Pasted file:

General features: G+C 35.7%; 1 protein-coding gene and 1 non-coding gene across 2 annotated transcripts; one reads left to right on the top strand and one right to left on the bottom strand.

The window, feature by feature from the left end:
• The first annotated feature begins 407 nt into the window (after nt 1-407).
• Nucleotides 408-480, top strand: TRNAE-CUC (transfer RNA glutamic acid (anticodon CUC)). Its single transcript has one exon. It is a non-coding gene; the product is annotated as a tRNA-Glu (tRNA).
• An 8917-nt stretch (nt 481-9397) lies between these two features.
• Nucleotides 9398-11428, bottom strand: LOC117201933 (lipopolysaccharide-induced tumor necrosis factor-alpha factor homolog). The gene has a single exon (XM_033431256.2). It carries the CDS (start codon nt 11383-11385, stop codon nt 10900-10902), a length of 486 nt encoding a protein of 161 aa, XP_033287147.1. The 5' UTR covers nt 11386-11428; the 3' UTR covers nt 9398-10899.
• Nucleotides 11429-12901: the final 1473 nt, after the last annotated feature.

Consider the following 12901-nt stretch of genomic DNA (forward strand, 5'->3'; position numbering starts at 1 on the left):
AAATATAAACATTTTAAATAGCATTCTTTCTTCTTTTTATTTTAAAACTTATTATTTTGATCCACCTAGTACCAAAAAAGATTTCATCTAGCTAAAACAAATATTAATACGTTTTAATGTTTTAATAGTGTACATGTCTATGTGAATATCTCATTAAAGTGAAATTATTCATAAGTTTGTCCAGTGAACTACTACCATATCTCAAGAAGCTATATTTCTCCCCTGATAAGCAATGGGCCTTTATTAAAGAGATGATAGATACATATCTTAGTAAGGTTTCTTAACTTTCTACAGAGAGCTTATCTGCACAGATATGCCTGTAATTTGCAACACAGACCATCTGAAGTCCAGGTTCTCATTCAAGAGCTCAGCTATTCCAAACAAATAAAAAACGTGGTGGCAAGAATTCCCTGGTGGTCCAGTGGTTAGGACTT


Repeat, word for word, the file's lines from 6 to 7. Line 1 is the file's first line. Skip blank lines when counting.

• Nucleotides 9398-11428, bottom strand: LOC117201933 (lipopolysaccharide-induced tumor necrosis factor-alpha factor homolog). The gene has a single exon (XM_033431256.2). It carries the CDS (start codon nt 11383-11385, stop codon nt 10900-10902), a length of 486 nt encoding a protein of 161 aa, XP_033287147.1. The 5' UTR covers nt 11386-11428; the 3' UTR covers nt 9398-10899.
• Nucleotides 11429-12901: the final 1473 nt, after the last annotated feature.